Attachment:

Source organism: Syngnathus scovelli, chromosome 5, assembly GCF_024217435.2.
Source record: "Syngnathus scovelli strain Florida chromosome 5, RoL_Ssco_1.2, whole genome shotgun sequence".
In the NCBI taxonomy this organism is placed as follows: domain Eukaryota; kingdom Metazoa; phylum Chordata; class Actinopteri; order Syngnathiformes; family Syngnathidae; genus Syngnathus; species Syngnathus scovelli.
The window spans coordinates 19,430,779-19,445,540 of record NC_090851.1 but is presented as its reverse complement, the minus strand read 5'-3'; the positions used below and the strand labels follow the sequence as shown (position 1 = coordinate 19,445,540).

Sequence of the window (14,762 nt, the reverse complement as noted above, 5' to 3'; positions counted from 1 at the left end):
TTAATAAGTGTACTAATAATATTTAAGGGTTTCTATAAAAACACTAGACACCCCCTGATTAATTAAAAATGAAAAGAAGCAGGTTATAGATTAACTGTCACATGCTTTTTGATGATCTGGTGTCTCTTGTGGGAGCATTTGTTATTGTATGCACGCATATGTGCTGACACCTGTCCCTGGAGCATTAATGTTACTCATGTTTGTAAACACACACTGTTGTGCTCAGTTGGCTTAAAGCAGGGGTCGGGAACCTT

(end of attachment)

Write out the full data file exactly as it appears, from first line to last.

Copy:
Source organism: Syngnathus scovelli, chromosome 5, assembly GCF_024217435.2.
Source record: "Syngnathus scovelli strain Florida chromosome 5, RoL_Ssco_1.2, whole genome shotgun sequence".
In the NCBI taxonomy this organism is placed as follows: domain Eukaryota; kingdom Metazoa; phylum Chordata; class Actinopteri; order Syngnathiformes; family Syngnathidae; genus Syngnathus; species Syngnathus scovelli.
The window spans coordinates 19,430,779-19,445,540 of record NC_090851.1 but is presented as its reverse complement, the minus strand read 5'-3'; the positions used below and the strand labels follow the sequence as shown (position 1 = coordinate 19,445,540).

Sequence of the window (14,762 nt, the reverse complement as noted above, 5' to 3'; positions counted from 1 at the left end):
TTAATAAGTGTACTAATAATATTTAAGGGTTTCTATAAAAACACTAGACACCCCCTGATTAATTAAAAATGAAAAGAAGCAGGTTATAGATTAACTGTCACATGCTTTTTGATGATCTGGTGTCTCTTGTGGGAGCATTTGTTATTGTATGCACGCATATGTGCTGACACCTGTCCCTGGAGCATTAATGTTACTCATGTTTGTAAACACACACTGTTGTGCTCAGTTGGCTTAAAGCAGGGGTCGGGAACCTT